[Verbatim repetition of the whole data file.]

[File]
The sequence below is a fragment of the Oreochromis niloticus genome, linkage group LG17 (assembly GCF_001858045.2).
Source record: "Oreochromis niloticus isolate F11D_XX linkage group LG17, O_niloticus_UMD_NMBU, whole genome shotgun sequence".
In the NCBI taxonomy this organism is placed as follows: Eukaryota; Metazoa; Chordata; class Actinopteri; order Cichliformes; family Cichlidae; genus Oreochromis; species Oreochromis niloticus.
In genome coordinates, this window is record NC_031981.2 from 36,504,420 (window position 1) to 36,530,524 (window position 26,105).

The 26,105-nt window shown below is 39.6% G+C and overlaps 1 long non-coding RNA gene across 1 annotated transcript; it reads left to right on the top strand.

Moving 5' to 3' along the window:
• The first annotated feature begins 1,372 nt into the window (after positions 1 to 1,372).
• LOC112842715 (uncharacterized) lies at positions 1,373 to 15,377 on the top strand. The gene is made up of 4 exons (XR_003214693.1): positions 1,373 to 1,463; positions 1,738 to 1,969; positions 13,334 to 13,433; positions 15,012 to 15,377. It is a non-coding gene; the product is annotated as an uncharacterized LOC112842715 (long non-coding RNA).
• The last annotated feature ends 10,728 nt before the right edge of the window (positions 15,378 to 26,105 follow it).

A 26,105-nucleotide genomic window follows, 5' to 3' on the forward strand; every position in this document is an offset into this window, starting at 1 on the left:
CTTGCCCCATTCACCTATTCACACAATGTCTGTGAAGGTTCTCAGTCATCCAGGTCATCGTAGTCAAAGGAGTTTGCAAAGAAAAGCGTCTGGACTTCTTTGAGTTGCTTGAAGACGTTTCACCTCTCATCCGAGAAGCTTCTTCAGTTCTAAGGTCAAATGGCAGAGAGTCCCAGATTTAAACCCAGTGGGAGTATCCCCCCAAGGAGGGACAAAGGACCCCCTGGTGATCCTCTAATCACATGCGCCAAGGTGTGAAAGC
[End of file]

The sequence below is a fragment of the Oreochromis niloticus genome, linkage group LG17 (assembly GCF_001858045.2).
Source record: "Oreochromis niloticus isolate F11D_XX linkage group LG17, O_niloticus_UMD_NMBU, whole genome shotgun sequence".
In the NCBI taxonomy this organism is placed as follows: Eukaryota; Metazoa; Chordata; class Actinopteri; order Cichliformes; family Cichlidae; genus Oreochromis; species Oreochromis niloticus.
In genome coordinates, this window is record NC_031981.2 from 36,504,420 (window position 1) to 36,530,524 (window position 26,105).

The 26,105-nt window shown below is 39.6% G+C and overlaps 1 long non-coding RNA gene across 1 annotated transcript; it reads left to right on the top strand.

Moving 5' to 3' along the window:
• The first annotated feature begins 1,372 nt into the window (after positions 1 to 1,372).
• LOC112842715 (uncharacterized) lies at positions 1,373 to 15,377 on the top strand. The gene is made up of 4 exons (XR_003214693.1): positions 1,373 to 1,463; positions 1,738 to 1,969; positions 13,334 to 13,433; positions 15,012 to 15,377. It is a non-coding gene; the product is annotated as an uncharacterized LOC112842715 (long non-coding RNA).
• The last annotated feature ends 10,728 nt before the right edge of the window (positions 15,378 to 26,105 follow it).

A 26,105-nucleotide genomic window follows, 5' to 3' on the forward strand; every position in this document is an offset into this window, starting at 1 on the left:
CTTGCCCCATTCACCTATTCACACAATGTCTGTGAAGGTTCTCAGTCATCCAGGTCATCGTAGTCAAAGGAGTTTGCAAAGAAAAGCGTCTGGACTTCTTTGAGTTGCTTGAAGACGTTTCACCTCTCATCCGAGAAGCTTCTTCAGTTCTAAGGTCAAATGGCAGAGAGTCCCAGATTTAAACCCAGTGGGAGTATCCCCCCAAGGAGGGACAAAGGACCCCCTGGTGATCCTCTAATCACATGCGCCAAGGTGTGAAAGC